Similarly, it is either Bangladesh or Pakistan or Nigeria which is on top of Transparency International’s corruption indexes. However, when Nobel laureates gather in Stockholm every December, Muslim scientists and writers are conspicuous by their absence. In case, as Naguib Mahfouz is crowned, he is stabbed and rendered paralysed. The irony, or tragedy, is that his attacker had not even read his excellent books. Or we disown Dr Abdul Salam just because he belonged to the Ahmadiya community. Salam’s case deserves special mention since it underlines the absurdity that characterises this part of the world.

When all else fails, “Jews” and “Christian” West are there to lay the blame for all our ills. Conspiracy theories instead of scientific, rational thought holds sway across much of the Muslim world. And every time a rights abuse is highlighted in Iran, Saudi Arabia or Pakistan, a typical Muslim answer is: Look at Iraq, Afghanistan, Palestine and Chechnya. True, imperialism and Zionism have a hand in our predicament. However, there are many wounds one can only describe as self-inflicted.

Take, for instance, the Iran-Iraq war, one of the last century’s bloodiest conflicts. There is no denying the fact that the United States backed the Saddam regime. But it was the Arab sheikhdoms, panicked at the Iranian revolution, that stoked the flames of war. And, ironically, now in the post-Saddam era when the “Christian” West has written off Iraq’s Saddam-era debt worth $66 billion, Iraq’s Arab brothers refuse to write off that country’s $67 billion loans.

Similarly, last century’s bloodiest Muslim genocide was not carried out by Serbs, Israelis, Americans, Europeans or Hindus. It was Pakistan’s military that refused to respect a democratic verdict and plunged East Pakistan, now Bangladesh, into an ocean of blood. Millions were killed, maimed, raped and rendered homeless. Luckily, Pakistan has a “Hindu” neighbour. “Hindus are born enemies of Islam’. Hence, Pakistani children are now taught that a Bengali traitor (revered by Bengalis as founder of Bangladesh), in connivance with our “Hindu” neighbour, dismembered Pakistan. Ironically, of all her South Asian neighbours, Pakistan enjoys most cordial relations with the world’s only Hindu state, Nepal. The other big genocide was perpetrated by Indonesia. The target was: its own citizens who were members of the Communist Party.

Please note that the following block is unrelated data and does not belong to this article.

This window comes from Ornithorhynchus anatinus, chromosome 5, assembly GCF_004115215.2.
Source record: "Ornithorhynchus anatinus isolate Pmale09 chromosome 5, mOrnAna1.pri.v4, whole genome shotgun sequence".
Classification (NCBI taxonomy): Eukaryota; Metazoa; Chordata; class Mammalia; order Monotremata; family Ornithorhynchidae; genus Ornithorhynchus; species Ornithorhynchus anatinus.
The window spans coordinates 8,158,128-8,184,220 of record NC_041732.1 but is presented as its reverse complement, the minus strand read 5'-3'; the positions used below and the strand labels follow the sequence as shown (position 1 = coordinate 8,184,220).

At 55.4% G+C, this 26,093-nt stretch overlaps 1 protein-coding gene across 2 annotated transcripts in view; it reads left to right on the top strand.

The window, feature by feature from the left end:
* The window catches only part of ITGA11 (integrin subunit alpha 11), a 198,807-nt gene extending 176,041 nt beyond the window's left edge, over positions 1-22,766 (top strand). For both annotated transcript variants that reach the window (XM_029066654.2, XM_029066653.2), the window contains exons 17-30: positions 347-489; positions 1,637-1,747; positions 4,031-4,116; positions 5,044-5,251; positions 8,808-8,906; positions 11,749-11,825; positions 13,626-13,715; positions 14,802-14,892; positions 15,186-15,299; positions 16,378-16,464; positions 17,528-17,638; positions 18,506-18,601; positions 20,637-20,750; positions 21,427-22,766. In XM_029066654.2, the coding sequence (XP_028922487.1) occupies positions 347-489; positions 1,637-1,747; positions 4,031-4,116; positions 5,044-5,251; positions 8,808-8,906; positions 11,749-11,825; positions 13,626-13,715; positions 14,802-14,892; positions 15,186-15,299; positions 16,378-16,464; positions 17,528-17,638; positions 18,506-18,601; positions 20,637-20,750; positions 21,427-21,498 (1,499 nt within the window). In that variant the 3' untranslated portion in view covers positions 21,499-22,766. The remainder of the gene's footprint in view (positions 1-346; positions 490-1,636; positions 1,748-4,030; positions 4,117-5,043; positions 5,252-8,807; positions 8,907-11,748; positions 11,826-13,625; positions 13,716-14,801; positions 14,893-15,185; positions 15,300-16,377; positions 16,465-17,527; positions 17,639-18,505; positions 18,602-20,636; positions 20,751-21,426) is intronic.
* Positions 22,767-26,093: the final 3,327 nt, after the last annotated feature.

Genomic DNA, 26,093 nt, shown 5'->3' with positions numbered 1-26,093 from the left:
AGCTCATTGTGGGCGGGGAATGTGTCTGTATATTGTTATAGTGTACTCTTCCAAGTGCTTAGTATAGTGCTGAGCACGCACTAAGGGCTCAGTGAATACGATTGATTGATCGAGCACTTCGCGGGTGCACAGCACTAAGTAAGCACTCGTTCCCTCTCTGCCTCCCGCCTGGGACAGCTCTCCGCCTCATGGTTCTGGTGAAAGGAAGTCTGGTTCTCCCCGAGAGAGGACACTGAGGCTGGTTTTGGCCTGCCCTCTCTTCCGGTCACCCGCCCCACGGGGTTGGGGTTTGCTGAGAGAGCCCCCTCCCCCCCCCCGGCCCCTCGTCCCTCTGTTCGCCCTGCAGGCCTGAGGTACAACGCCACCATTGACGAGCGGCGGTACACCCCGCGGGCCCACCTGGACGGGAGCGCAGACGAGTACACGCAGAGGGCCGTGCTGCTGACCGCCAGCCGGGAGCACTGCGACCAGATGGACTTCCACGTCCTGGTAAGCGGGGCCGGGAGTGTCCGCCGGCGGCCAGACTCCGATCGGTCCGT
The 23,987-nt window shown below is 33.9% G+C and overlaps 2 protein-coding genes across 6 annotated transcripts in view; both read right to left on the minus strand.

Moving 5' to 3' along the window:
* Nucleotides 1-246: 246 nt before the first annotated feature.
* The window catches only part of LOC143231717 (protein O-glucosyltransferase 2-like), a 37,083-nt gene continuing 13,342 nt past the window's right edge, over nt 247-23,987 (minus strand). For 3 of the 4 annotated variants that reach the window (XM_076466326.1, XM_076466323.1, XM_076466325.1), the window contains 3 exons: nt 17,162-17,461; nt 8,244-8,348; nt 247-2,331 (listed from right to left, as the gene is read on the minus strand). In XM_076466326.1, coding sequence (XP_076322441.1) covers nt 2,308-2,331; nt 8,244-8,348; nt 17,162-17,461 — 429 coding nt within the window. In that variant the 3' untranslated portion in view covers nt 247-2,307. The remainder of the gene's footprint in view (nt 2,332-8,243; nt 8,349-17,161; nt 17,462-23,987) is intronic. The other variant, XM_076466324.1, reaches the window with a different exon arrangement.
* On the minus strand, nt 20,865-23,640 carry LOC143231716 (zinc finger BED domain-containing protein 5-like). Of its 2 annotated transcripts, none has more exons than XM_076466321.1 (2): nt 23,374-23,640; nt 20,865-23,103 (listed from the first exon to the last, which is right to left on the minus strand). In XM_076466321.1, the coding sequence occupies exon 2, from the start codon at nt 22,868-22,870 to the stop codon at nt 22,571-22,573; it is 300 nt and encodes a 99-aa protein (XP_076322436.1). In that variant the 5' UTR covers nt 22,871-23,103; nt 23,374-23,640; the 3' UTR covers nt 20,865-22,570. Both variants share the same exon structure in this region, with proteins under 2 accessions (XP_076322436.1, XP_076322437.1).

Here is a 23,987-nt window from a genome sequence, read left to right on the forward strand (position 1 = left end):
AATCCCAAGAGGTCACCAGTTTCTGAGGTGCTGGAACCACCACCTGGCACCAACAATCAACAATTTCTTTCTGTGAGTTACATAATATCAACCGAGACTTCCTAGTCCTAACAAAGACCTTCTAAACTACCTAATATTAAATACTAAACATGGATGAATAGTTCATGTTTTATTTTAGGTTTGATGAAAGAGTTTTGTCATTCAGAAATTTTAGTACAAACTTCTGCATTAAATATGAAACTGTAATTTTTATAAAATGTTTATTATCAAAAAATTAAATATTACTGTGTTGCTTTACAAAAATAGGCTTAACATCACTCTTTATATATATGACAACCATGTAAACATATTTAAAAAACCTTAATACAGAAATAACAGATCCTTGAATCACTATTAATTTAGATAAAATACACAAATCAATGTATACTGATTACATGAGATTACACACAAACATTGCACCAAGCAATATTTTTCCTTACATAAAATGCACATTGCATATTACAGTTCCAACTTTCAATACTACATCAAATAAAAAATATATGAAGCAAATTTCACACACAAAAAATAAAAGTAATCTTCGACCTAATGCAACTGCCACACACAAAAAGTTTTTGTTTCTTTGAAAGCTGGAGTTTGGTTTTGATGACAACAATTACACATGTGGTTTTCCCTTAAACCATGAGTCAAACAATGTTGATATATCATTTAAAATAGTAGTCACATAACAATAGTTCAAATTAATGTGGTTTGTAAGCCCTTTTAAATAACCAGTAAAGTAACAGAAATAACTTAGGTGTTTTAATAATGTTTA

Figures are not available but Israel perhaps cannot match Iran in executing Arabs. Iran’s confessional regime is a champion of the Arab cause in Occupied Territories but Arabs of its Khuzestan province are regularly sent to the gallows. Seizing the opportunity, one may also point out how only recently Afghan refugees were driven out of Iran as if Afghan refugees were not as Muslim as Palestinians. And, by the way in the fallen “Emirate of Afghanistan” itself, Hazaras were slaughtered by the Taliban in their thousands almost a decade ago – mainly because Hazaras are Shia. In Iraq, more people have been killed in Shia-Sunni clashes than in resisting the US occupation. Shia-Sunni clashes in Pakistan have claimed more lives than those lost in its wars against India. Ironically, this only “nuclear power” of the Muslim world is not being occupied on its eastern front by its “Hindu” neighbour but is losing territory on its western front to its own citizens.

One can mention from the Iraqi invasion of Kuwait to the recent Hamas-Fatah infighting (a shameful tribute to Israel on its 60th anniversary). The list is long. Indeed, unending. However, the solution to all our problems is always simple: return to an imagined past which, mercifully for the people of the seventh century, never existed. Every time, a scientist in the West is ready with an invention, our readymade answer is: we knew about it 1,400 years ago what the West has found only now. We kill Theo van Gogh when confronted with a film. We burn down our own cities in response to a blasphemous and racist caricature. Still, we refuse to understand that our answer to every “provocation” is either a fatwa or mindless violence – perhaps because creativity is anathema to us. Not because we lack fertile minds, but because we lack liberation and freedom — liberation from self-imposed mental, moral, and cultural censors. And freedom to think and express. Time to heed the great Syrian poet Nizar Qabbani, who said:

Five thousand years

Growing beards

In our caves.

Our currency is unknown,

Our eyes are a haven for flies.

Friends,

Smash the doors,

Wash your brains,

Wash your clothes.

Friends,

Read a book,

Write a book,

Grow words, pomegranates and grapes,

Sail to the country of fog and snow.

Nobody knows you exist in caves.

People take you for a breed of mongrels.

This great article appeared in the The News International:
http://www.thenews.com.pk/daily_detail.asp?id=118852